The cost is $170.00 for Davis Botanical Society and ASBA members; $190.00 for non-members. Make checks payable to Lesley Randall and send to her address. Questions? Contact Lesley via email.

Botanical illustration is an art with a long tradition. Although accuracy is the top priority, pen and ink botanical illustrations are art pieces of elegant beauty. Lesley will cover the basics from sketching to transfer and inking techniques. Types of papers and pens will also be discussed. All levels of experience are welcome! Students are encouraged to bring completed sketches so they can focus on inking techniques.

Lesley has been an illustrator for 27 years. Her published work has appeared in The Flora of Yosemite National Park, The Jepson Manual, Invasive Plants of California’s Wildlands and numerous scientific journals. She has exhibited her work in Australia, the United Kingdom, New York City and California.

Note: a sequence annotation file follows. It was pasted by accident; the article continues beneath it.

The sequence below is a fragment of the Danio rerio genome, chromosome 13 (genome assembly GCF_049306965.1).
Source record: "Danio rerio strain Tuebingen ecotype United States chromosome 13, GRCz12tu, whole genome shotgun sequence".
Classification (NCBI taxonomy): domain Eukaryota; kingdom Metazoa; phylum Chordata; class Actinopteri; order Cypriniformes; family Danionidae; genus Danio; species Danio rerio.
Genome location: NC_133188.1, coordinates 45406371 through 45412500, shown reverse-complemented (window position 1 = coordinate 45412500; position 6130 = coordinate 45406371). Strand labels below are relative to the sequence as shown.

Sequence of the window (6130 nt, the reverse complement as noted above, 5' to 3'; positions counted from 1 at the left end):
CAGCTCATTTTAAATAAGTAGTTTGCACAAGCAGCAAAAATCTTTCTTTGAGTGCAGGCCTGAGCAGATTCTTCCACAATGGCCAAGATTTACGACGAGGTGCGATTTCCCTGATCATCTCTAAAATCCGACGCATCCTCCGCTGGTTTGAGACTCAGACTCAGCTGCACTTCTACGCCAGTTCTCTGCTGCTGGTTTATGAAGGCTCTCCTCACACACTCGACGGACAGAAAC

by Lori Vreeke, posted by Deb Shaw

Front of "Zoo in Bloom" invitation postcard, with artwork by Lori Vreeke.

Front of “Zoo in Bloom” invitation postcard, with artwork by Lori Vreeke.

The Santa Barbara Zoo is advertising the opening reception and exhibition for the “Zoo in Bloom” exhibition. The show opening is October 3, 2015, from 10:00am – 5:00pm on Saturday, October 3, 2015, in the Volentine Family Gallery. 

The Volentine Family Gallery is located inside the Discovery Pavilion. Zoo admission rates apply, and drinks and snacks will be available for purchase.

BAGSC members will be demonstrating and answering questions all day. Download the PDF invitation postcard by clicking on this link: ZooArtShowInvitation_2015.

Also happening on October 3rd at the Zoo: Member Morning, from 8 am – 10 am; and ZOOs Line is it Anyway?

The Santa Barbara Zoo is located at:
500 Ninos Drive
Santa Barbara, CA 93103
(805) 962-5339 main
(805) 962-6310 info line
sbzoo.org

by Lori Vreeke/Diane Daly/Deb Shaw

The jurors for the BAGSC exhibition at the Santa Barbara Zoological Gardens, “Zoo in Bloom” have been announced: Olga Eysymontt, Ann Swan, and Chris Briggs.

Their bios are as follows:

Olga Eysymontt: